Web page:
A Change of Scenery

The world is like a book. He who stays
home reads only one page.
~ St. Augustine

The place that Amy calls World Headquarters is a townhouse filled with beautiful objects gathered on her many travels. Her business was intentionally designed to include plenty of opportunities to feed her wanderlust and her friends and business associates consider her one of the most creative people they know.

It wasn’t always this, Amy says. In the days before she became an entrepreneurial gypsy she worked for several years in a retail store. Even though that brought her into contact with many different people and the store’s inventory frequently changed, she credits her travels with opening her creative spirit. Now Amy comes back from every trip with a notebook full of ideas she’s gathered along the way. “There’s something about being in a new place, with new people that seems to make me more alert,” she says.

Go Where Your Muse Is

Amy’s not the only one to discover that a change of scenery can be a creative catalyst. Monet, Signac, Browning and Ruskin are just a few of the artistic souls who left home to find fresh inspiration in Venice. Frances Mayes was an unknown college writing professor until she shared her passion for Tuscany in her popular books.

Although it’s wonderful to have a faraway place that can be a source of creative renewal, your Muse may not require you to travel so far. My friend Peter has taken to walking around a favorite lake in Minneapolis. After checking out several lakes, he chose Lake Harriet because of its serenity. He claims that his best writing ideas are generated on those walks which get him out of his home office.

On one of his walks, Peter, who also does career counseling, realized that often the solution to an unhappy work situation is to relocate to a different environment. As he says, “It’s not just the what of our work. It’s also the where.” It’s hard to know where Where is if we haven’t done some exploring and discovered those places and people that call forth our best self.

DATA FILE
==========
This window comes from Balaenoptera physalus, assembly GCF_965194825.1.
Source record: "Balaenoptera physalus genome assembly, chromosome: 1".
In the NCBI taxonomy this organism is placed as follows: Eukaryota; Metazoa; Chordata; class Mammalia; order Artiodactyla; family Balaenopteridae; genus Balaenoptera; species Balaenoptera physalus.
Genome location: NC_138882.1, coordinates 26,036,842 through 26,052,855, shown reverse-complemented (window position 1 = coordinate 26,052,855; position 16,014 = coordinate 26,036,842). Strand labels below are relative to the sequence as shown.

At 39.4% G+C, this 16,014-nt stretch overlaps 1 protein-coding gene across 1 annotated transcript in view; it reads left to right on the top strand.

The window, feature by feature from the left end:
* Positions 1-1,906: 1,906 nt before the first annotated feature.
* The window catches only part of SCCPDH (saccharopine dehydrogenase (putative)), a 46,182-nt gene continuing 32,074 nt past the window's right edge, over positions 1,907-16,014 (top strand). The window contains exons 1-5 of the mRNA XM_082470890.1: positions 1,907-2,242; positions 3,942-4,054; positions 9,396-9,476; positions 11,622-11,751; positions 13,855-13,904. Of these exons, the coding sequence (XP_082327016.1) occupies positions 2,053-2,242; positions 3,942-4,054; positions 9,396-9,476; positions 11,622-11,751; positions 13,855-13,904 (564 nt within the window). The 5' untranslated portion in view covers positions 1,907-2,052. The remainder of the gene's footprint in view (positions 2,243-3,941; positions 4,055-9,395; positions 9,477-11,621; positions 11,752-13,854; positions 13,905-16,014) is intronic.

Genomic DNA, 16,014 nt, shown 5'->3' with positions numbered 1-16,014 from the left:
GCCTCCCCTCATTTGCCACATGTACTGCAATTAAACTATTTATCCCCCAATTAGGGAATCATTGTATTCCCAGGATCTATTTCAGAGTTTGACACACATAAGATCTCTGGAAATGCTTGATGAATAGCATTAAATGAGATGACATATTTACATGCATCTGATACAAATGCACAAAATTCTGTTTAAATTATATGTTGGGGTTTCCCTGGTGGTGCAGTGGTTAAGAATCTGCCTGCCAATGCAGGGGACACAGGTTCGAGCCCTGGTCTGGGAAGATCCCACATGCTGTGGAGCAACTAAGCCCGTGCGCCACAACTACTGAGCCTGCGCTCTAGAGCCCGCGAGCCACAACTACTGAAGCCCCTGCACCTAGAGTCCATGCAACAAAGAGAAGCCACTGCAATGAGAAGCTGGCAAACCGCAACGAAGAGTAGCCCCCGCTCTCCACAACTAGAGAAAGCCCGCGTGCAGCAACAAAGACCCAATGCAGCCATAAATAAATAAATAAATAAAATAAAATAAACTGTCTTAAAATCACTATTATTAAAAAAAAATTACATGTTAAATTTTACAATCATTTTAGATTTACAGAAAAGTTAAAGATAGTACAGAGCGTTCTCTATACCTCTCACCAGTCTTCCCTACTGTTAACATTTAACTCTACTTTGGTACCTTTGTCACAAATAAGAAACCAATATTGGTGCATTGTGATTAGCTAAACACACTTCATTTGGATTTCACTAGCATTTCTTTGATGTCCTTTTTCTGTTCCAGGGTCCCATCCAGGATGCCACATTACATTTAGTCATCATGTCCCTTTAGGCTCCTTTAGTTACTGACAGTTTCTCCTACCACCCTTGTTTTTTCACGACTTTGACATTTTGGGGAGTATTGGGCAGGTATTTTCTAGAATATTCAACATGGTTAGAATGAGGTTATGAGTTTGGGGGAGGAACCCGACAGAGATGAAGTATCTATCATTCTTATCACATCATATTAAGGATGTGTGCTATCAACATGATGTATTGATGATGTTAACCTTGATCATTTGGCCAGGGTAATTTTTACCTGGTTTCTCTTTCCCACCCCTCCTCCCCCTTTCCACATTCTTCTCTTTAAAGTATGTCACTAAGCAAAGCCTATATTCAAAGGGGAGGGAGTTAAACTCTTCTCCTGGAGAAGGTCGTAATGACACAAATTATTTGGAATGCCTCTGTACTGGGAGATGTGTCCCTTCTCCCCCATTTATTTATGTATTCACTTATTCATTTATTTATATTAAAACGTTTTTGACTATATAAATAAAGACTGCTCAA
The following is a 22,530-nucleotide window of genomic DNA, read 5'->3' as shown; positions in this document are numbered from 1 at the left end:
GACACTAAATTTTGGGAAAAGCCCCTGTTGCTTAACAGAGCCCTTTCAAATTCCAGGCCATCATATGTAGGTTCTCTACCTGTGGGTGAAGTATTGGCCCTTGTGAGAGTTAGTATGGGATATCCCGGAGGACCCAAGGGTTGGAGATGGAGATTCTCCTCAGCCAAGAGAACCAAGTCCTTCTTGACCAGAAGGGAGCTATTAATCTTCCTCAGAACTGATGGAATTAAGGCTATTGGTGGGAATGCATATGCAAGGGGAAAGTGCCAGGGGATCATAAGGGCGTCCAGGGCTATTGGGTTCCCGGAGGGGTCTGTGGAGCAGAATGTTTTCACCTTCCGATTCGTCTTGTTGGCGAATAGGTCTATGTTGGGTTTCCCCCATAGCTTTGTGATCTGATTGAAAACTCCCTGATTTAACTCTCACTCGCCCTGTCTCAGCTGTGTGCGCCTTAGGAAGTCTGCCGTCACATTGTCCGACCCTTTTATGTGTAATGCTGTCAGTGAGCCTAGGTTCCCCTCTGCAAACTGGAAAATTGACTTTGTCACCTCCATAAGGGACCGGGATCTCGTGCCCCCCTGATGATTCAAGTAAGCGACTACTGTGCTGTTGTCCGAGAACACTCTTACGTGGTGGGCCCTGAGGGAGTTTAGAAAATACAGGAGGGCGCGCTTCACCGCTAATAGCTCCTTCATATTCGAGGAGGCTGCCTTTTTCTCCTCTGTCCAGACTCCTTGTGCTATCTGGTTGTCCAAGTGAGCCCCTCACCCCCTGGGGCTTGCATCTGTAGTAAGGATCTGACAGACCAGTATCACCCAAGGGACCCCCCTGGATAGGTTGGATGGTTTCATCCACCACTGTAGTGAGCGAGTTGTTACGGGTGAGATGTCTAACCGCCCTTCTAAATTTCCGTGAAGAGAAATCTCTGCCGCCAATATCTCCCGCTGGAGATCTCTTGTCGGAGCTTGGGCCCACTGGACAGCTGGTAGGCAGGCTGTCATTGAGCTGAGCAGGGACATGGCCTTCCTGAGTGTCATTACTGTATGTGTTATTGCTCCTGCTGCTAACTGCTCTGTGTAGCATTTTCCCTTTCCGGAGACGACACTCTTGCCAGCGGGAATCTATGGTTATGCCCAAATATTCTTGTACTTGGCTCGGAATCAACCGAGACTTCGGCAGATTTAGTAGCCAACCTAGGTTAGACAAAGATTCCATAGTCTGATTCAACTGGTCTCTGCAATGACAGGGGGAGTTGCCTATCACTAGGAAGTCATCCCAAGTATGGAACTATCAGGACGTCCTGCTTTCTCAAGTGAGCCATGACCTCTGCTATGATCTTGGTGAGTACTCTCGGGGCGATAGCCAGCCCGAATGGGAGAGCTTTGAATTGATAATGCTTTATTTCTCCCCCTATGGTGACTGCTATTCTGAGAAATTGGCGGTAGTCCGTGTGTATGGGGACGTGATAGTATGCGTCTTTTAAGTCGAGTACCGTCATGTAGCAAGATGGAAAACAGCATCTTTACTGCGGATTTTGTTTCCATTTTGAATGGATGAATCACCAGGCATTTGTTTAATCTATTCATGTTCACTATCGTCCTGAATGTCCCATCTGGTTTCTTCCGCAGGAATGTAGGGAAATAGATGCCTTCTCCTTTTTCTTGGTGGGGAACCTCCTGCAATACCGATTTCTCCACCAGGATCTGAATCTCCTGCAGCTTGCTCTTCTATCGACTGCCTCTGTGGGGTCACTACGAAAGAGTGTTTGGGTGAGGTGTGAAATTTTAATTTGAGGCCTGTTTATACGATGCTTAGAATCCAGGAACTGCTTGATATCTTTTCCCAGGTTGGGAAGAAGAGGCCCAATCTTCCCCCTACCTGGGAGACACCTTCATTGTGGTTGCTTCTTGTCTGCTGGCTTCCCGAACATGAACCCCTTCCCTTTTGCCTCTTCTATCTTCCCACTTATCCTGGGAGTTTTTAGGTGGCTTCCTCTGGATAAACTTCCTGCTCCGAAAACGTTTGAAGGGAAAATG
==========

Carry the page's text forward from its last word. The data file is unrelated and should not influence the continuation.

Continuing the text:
In Praise of Small Excursions

Julia Cameron, best known for The Artist’s Way, is an enthusiastic proponent of regular adventures. Cameron also nudges her creative spirit by dividing her time between New York City and Santa Fe, New Mexico—two very different environments.

In Walking in the World, her book on practical creativity, she writes, “Once a week I take some small adventure, an Artist’s Date. And I do mean small. I go to the fabric store. I visit the button shop. I sneeze as I enter a dusty secondhand bookstore. I take myself to a pet shop and go to the bird section. I might visit a large clock store and hear the rhythmic ticking, steady as a mother’s heart…I declare an hour off limits from hurried production and I have the chance to marvel at my own being.”

This is a splendid idea that anyone can borrow, but in order to get the full benefit of small excursions they need to be given the same commitment as any other important appointment.

Build a Travel Component Into Your Business

A life coach I met in San Antonio, Texas has another business selling Venetian glass beads. Two or three times a year, she flies to Italy to restock her inventory. Another woman I know, who published a cozy mystery newsletter, led a tour group of booklovers to England every year.

Entrepreneurs who have expanded their business while earning money as they travel agree that it adds a new dimension to their work, but there’s more to this than just supporting your wanderlust. In The Art of Travel, Alain de Botton writes, “It is not necessarily at home that we best encounter our true selves. The domestic setting keeps us tethered to the person we are in ordinary life, who may not be who we essentially are.”

A change of scenery can give us a new insight into who we are and what we can accomplish. When we step outside of the familiar and into a strange environment, we are challenged to be more alert, more aware, more open and curious. Those are some big rewards for jumping on a train or airplane—or taking a walk in a new neighborhood.